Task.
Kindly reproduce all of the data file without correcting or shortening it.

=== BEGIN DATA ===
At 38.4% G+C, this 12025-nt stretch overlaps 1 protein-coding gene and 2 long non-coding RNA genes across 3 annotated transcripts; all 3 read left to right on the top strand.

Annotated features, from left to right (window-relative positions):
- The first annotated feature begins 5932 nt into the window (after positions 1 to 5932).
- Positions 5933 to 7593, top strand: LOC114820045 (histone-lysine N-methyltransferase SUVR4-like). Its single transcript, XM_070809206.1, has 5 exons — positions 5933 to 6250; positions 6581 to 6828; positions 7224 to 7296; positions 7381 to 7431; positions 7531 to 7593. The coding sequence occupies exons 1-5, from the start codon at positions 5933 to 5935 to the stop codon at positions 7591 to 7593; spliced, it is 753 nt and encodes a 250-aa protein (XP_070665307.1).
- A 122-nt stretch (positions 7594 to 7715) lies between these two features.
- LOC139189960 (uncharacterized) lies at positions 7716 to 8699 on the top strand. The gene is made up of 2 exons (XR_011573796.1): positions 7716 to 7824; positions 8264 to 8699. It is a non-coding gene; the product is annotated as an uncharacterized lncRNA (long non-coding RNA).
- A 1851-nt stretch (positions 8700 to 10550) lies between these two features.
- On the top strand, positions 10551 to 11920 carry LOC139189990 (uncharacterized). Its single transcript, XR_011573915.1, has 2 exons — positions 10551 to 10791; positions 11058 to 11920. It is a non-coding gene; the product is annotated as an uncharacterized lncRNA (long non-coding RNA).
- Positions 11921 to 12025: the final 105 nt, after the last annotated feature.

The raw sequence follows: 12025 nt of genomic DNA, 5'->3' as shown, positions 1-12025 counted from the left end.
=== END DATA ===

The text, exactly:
At 38.4% G+C, this 12025-nt stretch overlaps 1 protein-coding gene and 2 long non-coding RNA genes across 3 annotated transcripts; all 3 read left to right on the top strand.

Annotated features, from left to right (window-relative positions):
- The first annotated feature begins 5932 nt into the window (after positions 1 to 5932).
- Positions 5933 to 7593, top strand: LOC114820045 (histone-lysine N-methyltransferase SUVR4-like). Its single transcript, XM_070809206.1, has 5 exons — positions 5933 to 6250; positions 6581 to 6828; positions 7224 to 7296; positions 7381 to 7431; positions 7531 to 7593. The coding sequence occupies exons 1-5, from the start codon at positions 5933 to 5935 to the stop codon at positions 7591 to 7593; spliced, it is 753 nt and encodes a 250-aa protein (XP_070665307.1).
- A 122-nt stretch (positions 7594 to 7715) lies between these two features.
- LOC139189960 (uncharacterized) lies at positions 7716 to 8699 on the top strand. The gene is made up of 2 exons (XR_011573796.1): positions 7716 to 7824; positions 8264 to 8699. It is a non-coding gene; the product is annotated as an uncharacterized lncRNA (long non-coding RNA).
- A 1851-nt stretch (positions 8700 to 10550) lies between these two features.
- On the top strand, positions 10551 to 11920 carry LOC139189990 (uncharacterized). Its single transcript, XR_011573915.1, has 2 exons — positions 10551 to 10791; positions 11058 to 11920. It is a non-coding gene; the product is annotated as an uncharacterized lncRNA (long non-coding RNA).
- Positions 11921 to 12025: the final 105 nt, after the last annotated feature.

The raw sequence follows: 12025 nt of genomic DNA, 5'->3' as shown, positions 1-12025 counted from the left end.